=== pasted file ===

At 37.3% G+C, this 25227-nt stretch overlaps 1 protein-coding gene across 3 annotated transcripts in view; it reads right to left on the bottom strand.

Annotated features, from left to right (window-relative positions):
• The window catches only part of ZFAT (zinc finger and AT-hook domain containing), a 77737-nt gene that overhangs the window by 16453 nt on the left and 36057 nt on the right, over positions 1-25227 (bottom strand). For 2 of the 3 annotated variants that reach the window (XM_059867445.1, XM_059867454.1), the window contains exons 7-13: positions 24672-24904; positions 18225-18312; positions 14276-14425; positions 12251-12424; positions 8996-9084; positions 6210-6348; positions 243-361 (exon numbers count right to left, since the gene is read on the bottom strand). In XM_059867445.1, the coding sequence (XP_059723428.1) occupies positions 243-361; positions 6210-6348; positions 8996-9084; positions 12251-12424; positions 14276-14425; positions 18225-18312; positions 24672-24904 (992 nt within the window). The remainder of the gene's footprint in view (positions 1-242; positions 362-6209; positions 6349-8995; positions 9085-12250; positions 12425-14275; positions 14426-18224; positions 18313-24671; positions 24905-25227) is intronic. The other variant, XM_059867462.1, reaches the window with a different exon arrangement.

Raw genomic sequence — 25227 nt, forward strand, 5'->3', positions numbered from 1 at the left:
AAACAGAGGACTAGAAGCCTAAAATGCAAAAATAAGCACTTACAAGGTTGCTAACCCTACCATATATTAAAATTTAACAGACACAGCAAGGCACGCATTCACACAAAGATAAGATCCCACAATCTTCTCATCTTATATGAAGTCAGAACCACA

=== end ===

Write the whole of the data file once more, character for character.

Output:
At 37.3% G+C, this 25227-nt stretch overlaps 1 protein-coding gene across 3 annotated transcripts in view; it reads right to left on the bottom strand.

Annotated features, from left to right (window-relative positions):
• The window catches only part of ZFAT (zinc finger and AT-hook domain containing), a 77737-nt gene that overhangs the window by 16453 nt on the left and 36057 nt on the right, over positions 1-25227 (bottom strand). For 2 of the 3 annotated variants that reach the window (XM_059867445.1, XM_059867454.1), the window contains exons 7-13: positions 24672-24904; positions 18225-18312; positions 14276-14425; positions 12251-12424; positions 8996-9084; positions 6210-6348; positions 243-361 (exon numbers count right to left, since the gene is read on the bottom strand). In XM_059867445.1, the coding sequence (XP_059723428.1) occupies positions 243-361; positions 6210-6348; positions 8996-9084; positions 12251-12424; positions 14276-14425; positions 18225-18312; positions 24672-24904 (992 nt within the window). The remainder of the gene's footprint in view (positions 1-242; positions 362-6209; positions 6349-8995; positions 9085-12250; positions 12425-14275; positions 14426-18224; positions 18313-24671; positions 24905-25227) is intronic. The other variant, XM_059867462.1, reaches the window with a different exon arrangement.

Raw genomic sequence — 25227 nt, forward strand, 5'->3', positions numbered from 1 at the left:
AAACAGAGGACTAGAAGCCTAAAATGCAAAAATAAGCACTTACAAGGTTGCTAACCCTACCATATATTAAAATTTAACAGACACAGCAAGGCACGCATTCACACAAAGATAAGATCCCACAATCTTCTCATCTTATATGAAGTCAGAACCACA